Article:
Bills Focused On Expanding Rural Healthcare And Addressing Fentanyl Crisis Pass Committee


Two critical health and wellness bills passed the Health & Human Services Committee with unanimous support today.

“Our small towns and rural communities are struggling to attract and keep health care providers. This bill will help bring more providers to rural and underserved communities, so that New Mexicans can access the care they need,” said Representative Marian Matthews (D-Albuquerque).

HB 52 aims to prevent overdose deaths and encourage drug users to seek treatment by updating New Mexico’s Harm Reduction Program, so that possession of strips used to test drugs for traces of deadly fentanyl will no longer be grounds for arrest and criminal penalties. This would enable individuals struggling with substance use to avoid accidental overdose by testing for fentanyl, which is often used to lace other illicit drugs, making them much more addictive and deadly. Studies also show that individuals who use harm reduction materials such as testing strips are more likely to seek treatment, and have better long term outcomes.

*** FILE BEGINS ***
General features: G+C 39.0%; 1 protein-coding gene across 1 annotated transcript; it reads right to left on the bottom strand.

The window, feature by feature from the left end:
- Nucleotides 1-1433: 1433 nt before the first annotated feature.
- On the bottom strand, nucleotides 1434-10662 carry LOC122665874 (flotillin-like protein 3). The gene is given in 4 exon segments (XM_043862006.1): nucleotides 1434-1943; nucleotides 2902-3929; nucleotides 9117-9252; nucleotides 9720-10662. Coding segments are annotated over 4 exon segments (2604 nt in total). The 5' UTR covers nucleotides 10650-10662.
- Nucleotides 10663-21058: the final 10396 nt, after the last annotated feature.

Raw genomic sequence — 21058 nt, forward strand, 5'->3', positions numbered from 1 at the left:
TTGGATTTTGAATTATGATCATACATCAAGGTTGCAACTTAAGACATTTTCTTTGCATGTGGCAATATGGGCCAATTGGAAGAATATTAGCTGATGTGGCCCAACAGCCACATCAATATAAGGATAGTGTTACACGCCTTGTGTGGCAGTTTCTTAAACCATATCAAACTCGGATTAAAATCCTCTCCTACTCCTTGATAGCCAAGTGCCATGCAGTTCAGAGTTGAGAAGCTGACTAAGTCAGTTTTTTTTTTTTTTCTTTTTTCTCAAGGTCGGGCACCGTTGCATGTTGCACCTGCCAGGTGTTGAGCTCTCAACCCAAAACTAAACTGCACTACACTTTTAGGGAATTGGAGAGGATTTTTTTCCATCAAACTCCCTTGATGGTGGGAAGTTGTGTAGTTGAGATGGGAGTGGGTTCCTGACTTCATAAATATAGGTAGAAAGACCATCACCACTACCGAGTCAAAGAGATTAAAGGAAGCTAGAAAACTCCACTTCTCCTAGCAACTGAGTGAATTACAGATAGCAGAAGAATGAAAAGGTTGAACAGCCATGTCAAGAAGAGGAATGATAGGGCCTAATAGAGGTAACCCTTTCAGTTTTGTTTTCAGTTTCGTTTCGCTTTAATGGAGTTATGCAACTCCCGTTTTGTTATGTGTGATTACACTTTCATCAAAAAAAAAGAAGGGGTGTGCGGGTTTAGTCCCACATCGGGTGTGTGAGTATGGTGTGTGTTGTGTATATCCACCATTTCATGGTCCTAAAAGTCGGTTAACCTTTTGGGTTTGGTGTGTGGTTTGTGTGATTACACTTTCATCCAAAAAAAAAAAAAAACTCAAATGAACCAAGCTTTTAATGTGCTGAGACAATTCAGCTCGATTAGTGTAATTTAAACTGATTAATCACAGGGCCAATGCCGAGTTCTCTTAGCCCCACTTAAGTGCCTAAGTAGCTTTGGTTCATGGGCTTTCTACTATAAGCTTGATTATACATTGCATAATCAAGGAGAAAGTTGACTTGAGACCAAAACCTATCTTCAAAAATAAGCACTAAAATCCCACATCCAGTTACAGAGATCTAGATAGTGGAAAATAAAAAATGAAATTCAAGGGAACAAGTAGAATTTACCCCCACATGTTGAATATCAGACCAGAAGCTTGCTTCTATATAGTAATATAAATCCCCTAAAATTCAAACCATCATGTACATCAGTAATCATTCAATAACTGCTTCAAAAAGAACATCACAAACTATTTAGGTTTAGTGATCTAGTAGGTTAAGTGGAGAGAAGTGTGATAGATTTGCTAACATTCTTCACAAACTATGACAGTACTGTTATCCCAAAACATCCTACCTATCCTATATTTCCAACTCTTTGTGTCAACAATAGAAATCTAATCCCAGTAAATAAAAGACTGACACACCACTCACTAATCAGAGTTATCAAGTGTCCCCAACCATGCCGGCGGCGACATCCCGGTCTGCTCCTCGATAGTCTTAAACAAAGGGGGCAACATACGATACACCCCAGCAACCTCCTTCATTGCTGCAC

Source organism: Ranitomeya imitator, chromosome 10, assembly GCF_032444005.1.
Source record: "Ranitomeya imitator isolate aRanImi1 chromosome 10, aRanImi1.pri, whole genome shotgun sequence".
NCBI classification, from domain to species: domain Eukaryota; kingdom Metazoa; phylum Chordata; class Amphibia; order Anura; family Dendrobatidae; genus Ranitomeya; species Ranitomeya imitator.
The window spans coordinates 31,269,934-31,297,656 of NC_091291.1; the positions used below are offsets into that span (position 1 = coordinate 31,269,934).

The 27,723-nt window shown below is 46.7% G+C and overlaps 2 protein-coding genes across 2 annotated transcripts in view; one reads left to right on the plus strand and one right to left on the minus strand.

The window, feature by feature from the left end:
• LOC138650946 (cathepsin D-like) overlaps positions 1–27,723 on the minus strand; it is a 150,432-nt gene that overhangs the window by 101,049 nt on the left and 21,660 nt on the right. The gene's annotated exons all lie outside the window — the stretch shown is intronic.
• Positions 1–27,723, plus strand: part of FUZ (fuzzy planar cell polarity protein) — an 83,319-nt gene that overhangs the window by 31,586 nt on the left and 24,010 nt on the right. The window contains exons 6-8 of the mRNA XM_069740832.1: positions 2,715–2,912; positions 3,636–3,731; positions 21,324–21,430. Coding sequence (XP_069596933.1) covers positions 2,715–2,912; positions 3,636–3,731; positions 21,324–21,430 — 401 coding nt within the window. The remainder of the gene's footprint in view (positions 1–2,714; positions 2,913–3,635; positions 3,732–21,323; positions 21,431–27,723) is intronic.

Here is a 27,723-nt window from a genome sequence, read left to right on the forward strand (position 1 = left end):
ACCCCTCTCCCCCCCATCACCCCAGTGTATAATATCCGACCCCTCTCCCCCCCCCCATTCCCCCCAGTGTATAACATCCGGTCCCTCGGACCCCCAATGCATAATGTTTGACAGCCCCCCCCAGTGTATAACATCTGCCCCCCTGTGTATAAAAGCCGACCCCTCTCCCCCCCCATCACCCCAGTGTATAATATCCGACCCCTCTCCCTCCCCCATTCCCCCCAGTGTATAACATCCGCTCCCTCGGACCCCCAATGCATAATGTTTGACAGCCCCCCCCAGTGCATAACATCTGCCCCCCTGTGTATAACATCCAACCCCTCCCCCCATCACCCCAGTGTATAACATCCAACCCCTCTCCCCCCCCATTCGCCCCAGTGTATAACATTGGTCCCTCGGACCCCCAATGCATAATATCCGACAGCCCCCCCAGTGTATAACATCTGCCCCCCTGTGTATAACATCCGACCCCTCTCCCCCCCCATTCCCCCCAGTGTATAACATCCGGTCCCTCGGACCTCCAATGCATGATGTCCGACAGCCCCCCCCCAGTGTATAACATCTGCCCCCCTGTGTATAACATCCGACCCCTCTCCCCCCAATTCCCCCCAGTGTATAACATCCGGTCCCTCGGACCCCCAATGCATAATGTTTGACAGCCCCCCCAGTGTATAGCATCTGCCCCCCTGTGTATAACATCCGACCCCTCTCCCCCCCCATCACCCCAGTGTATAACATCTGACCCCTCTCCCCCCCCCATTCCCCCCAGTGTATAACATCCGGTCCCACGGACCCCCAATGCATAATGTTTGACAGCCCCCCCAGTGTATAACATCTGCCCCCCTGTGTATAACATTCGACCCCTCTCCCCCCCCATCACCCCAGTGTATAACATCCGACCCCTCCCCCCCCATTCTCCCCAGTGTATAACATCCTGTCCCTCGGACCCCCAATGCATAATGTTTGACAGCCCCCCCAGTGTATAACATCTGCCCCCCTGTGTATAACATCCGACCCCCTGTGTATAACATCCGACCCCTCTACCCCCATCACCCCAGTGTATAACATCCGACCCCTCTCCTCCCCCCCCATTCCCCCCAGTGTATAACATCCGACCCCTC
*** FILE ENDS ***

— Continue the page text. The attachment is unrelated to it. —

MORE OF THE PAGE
“Right now, the fentanyl crisis is leading to record overdose death rates,” said Representative Tara Lujan (D-Santa Fe). “This bill will help us save lives, by removing stigma and reducing the risk of accidental overdose.

HB 52 is sponsored by Representatives Lujan, Dayan Hochman-Vigil (D-Albuquerque), and Christine Chandler (D-Los Alamos), and Senators Katy M. Duhigg (D-Albuquerque) and Linda M. Lopez (D-Albuquerque).

The Roundhouse is open to the public for the session. Proof of full COVID-19 vaccination will be required to enter the building. Members of the public can view floor sessions and committee meetings on the New Mexico legislature’s Webcasts tab, and provide comment via phone or Zoom as directed on the daily schedule.